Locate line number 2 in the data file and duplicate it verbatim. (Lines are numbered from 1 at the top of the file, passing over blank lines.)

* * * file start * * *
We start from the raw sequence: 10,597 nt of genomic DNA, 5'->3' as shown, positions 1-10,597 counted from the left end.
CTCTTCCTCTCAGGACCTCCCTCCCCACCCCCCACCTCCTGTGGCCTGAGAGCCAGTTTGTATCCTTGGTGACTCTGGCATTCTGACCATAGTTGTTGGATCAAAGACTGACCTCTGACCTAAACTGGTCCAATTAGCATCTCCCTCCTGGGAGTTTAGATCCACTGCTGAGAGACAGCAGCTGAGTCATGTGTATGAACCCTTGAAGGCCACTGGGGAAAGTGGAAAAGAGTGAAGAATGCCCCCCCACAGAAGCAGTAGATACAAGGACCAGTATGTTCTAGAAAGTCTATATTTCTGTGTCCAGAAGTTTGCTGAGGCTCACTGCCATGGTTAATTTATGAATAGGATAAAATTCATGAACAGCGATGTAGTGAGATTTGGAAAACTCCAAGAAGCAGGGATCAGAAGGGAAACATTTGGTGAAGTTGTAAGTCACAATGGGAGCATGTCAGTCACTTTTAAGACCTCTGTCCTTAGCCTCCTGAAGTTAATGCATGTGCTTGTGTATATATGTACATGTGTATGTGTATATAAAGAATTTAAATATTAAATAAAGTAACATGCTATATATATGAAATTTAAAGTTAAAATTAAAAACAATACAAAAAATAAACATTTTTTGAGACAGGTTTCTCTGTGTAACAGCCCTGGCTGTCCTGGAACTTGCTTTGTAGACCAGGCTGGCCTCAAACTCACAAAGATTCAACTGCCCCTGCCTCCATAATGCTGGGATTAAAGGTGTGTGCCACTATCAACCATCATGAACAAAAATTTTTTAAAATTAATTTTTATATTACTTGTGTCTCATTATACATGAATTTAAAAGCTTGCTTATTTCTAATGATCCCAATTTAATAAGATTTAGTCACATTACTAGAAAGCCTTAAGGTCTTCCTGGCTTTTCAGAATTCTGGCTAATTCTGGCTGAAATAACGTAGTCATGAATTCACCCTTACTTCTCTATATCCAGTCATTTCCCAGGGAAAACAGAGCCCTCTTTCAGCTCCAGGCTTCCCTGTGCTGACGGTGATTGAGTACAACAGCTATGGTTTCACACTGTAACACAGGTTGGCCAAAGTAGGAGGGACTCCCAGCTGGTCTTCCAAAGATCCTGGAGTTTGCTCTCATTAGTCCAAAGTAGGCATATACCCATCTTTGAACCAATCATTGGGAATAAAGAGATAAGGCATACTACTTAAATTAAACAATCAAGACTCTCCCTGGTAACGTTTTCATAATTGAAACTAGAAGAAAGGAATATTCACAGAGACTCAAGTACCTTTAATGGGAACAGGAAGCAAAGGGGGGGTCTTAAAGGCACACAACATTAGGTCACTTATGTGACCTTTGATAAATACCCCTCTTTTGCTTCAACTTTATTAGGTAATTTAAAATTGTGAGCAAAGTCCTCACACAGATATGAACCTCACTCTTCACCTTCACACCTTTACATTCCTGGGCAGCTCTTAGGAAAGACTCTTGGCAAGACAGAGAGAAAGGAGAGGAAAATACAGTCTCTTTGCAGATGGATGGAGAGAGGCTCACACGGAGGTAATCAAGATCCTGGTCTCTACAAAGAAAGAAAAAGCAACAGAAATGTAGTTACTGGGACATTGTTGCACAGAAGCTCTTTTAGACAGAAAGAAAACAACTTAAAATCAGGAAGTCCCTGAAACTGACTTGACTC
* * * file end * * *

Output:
CTCTTCCTCTCAGGACCTCCCTCCCCACCCCCCACCTCCTGTGGCCTGAGAGCCAGTTTGTATCCTTGGTGACTCTGGCATTCTGACCATAGTTGTTGGATCAAAGACTGACCTCTGACCTAAACTGGTCCAATTAGCATCTCCCTCCTGGGAGTTTAGATCCACTGCTGAGAGACAGCAGCTGAGTCATGTGTATGAACCCTTGAAGGCCACTGGGGAAAGTGGAAAAGAGTGAAGAATGCCCCCCCACAGAAGCAGTAGATACAAGGACCAGTATGTTCTAGAAAGTCTATATTTCTGTGTCCAGAAGTTTGCTGAGGCTCACTGCCATGGTTAATTTATGAATAGGATAAAATTCATGAACAGCGATGTAGTGAGATTTGGAAAACTCCAAGAAGCAGGGATCAGAAGGGAAACATTTGGTGAAGTTGTAAGTCACAATGGGAGCATGTCAGTCACTTTTAAGACCTCTGTCCTTAGCCTCCTGAAGTTAATGCATGTGCTTGTGTATATATGTACATGTGTATGTGTATATAAAGAATTTAAATATTAAATAAAGTAACATGCTATATATATGAAATTTAAAGTTAAAATTAAAAACAATACAAAAAATAAACATTTTTTGAGACAGGTTTCTCTGTGTAACAGCCCTGGCTGTCCTGGAACTTGCTTTGTAGACCAGGCTGGCCTCAAACTCACAAAGATTCAACTGCCCCTGCCTCCATAATGCTGGGATTAAAGGTGTGTGCCACTATCAACCATCATGAACAAAAATTTTTTAAAATTAATTTTTATATTACTTGTGTCTCATTATACATGAATTTAAAAGCTTGCTTATTTCTAATGATCCCAATTTAATAAGATTTAGTCACATTACTAGAAAGCCTTAAGGTCTTCCTGGCTTTTCAGAATTCTGGCTAATTCTGGCTGAAATAACGTAGTCATGAATTCACCCTTACTTCTCTATATCCAGTCATTTCCCAGGGAAAACAGAGCCCTCTTTCAGCTCCAGGCTTCCCTGTGCTGACGGTGATTGAGTACAACAGCTATGGTTTCACACTGTAACACAGGTTGGCCAAAGTAGGAGGGACTCCCAGCTGGTCTTCCAAAGATCCTGGAGTTTGCTCTCATTAGTCCAAAGTAGGCATATACCCATCTTTGAACCAATCATTGGGAATAAAGAGATAAGGCATACTACTTAAATTAAACAATCAAGACTCTCCCTGGTAACGTTTTCATAATTGAAACTAGAAGAAAGGAATATTCACAGAGACTCAAGTACCTTTAATGGGAACAGGAAGCAAAGGGGGGGTCTTAAAGGCACACAACATTAGGTCACTTATGTGACCTTTGATAAATACCCCTCTTTTGCTTCAACTTTATTAGGTAATTTAAAATTGTGAGCAAAGTCCTCACACAGATATGAACCTCACTCTTCACCTTCACACCTTTACATTCCTGGGCAGCTCTTAGGAAAGACTCTTGGCAAGACAGAGAGAAAGGAGAGGAAAATACAGTCTCTTTGCAGATGGATGGAGAGAGGCTCACACGGAGGTAATCAAGATCCTGGTCTCTACAAAGAAAGAAAAAGCAACAGAAATGTAGTTACTGGGACATTGTTGCACAGAAGCTCTTTTAGACAGAAAGAAAACAACTTAAAATCAGGAAGTCCCTGAAACTGACTTGACTC